Shoji Meguro has outdone himself again with incredible music in Persona 5. This time around, he has gone with a predominately acid jazz style for a lot of the battle and area themes that you will hear throughout the game. There a lot of calmer songs that go well with living a normal everyday life like the song “Beneath the Mask -instrumental-“. This song will often play while you are wandering around Tokyo after school. In stark contrast to this, there is the incredibly intense battle theme “Keeper of Lust” that plays during certain battles. This song strongly calls back to the rock style music from darker SMT games like Shin Megami Tensei III and Shin Megami Tensei: Digital Devil Saga.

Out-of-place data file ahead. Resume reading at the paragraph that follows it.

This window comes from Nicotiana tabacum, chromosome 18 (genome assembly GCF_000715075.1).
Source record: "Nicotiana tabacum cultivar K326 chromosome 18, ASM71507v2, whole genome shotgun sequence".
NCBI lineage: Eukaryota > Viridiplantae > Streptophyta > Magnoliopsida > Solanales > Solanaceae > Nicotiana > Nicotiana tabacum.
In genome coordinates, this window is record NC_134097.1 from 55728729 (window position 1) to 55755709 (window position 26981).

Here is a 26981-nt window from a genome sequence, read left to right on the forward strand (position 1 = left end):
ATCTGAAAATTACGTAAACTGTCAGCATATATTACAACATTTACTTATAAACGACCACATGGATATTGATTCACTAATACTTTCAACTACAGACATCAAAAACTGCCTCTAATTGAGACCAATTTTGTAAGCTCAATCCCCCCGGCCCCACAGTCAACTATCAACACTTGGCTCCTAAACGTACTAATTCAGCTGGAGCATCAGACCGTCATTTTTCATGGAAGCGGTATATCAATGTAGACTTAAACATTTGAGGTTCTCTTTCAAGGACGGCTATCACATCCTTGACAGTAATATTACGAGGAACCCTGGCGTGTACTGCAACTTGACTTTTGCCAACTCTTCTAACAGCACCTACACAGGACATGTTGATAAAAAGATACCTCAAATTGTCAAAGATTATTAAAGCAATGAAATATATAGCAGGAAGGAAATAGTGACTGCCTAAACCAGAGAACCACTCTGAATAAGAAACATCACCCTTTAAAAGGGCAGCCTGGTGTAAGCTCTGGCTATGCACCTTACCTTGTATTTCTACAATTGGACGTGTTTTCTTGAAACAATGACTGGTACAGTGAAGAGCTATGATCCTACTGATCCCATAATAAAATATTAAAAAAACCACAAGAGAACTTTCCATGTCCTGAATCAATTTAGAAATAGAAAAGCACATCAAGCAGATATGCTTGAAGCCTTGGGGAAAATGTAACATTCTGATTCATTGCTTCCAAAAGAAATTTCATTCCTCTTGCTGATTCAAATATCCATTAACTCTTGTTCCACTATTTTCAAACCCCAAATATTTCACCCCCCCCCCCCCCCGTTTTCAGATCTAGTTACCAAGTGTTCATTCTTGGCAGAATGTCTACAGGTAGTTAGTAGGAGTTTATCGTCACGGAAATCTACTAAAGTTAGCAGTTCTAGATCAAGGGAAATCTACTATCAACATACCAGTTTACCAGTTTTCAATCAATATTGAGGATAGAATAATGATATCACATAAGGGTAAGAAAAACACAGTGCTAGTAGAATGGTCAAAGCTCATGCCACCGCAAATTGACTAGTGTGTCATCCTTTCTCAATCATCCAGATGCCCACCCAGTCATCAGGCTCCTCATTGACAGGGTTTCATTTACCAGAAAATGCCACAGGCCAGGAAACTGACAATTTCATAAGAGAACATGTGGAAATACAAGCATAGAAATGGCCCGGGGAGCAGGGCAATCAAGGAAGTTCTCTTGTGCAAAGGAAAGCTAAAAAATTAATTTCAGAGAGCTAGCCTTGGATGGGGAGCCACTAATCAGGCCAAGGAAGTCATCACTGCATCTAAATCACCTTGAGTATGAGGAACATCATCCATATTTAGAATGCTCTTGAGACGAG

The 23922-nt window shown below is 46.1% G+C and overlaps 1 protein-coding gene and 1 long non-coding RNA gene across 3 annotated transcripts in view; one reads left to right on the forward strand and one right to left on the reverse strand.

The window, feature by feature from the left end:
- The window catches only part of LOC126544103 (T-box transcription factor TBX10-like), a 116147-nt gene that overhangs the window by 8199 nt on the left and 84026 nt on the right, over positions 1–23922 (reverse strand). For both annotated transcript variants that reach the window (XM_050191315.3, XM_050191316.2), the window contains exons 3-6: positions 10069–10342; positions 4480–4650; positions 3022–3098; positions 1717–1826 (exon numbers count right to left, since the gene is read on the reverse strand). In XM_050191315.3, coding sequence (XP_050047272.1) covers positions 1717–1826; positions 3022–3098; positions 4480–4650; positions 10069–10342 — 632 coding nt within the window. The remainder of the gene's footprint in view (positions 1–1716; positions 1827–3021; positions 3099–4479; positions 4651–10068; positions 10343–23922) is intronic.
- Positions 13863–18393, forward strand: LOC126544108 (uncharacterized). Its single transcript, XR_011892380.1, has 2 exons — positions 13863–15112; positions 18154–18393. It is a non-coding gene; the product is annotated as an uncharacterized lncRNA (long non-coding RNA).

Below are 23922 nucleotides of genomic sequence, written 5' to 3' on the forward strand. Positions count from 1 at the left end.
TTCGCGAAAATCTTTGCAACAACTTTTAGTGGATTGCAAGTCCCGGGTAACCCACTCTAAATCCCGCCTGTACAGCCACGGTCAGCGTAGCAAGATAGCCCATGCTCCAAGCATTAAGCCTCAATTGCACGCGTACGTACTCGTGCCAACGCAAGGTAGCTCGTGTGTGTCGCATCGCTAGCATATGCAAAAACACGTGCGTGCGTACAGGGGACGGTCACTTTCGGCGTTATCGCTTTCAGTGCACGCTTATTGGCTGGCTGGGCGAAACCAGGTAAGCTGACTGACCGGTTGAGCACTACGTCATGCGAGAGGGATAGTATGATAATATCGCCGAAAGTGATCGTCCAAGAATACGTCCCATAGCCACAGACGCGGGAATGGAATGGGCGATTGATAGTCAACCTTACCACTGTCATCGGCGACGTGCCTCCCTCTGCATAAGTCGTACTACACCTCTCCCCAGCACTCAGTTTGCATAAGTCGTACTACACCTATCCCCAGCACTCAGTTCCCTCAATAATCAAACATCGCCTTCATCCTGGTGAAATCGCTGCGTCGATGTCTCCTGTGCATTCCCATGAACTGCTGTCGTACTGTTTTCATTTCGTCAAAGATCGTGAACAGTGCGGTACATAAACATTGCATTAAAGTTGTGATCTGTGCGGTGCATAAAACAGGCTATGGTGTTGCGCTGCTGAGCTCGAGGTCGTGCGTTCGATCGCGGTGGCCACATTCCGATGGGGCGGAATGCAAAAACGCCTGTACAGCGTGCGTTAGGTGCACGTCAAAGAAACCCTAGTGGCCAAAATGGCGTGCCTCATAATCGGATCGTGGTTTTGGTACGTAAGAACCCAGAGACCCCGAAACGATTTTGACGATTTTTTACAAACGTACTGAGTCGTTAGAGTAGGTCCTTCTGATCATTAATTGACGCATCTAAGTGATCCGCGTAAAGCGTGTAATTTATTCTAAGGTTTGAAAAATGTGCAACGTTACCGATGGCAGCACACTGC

Persona 5 continues the tradition of SMT games of delving into dark themes rather than just brushing the surface of them. Like the past games in the series, it also takes aspects of Jungian Psychology and weaves them into the narrative with ease. Megami Tensei is one of Japan’s oldest and strangest console JRPG series and has gained a lot of momentum over the past 10 years. Here is hoping this series is able to keep bringing interesting and non-conventional stories to mainstream gaming.

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Staff Writer at Digital Fiasco
AlbeL_88 has stared straight into the Abyss and it stared back into him. His sanity has been questioned by at least two and a half therapists.
Favorite games include The Legend of Zelda, Resident Evil, Metal Gear Solid, Shin Megami Tensei.
Currently Playing: The Legend of Zelda: Breath of the Wild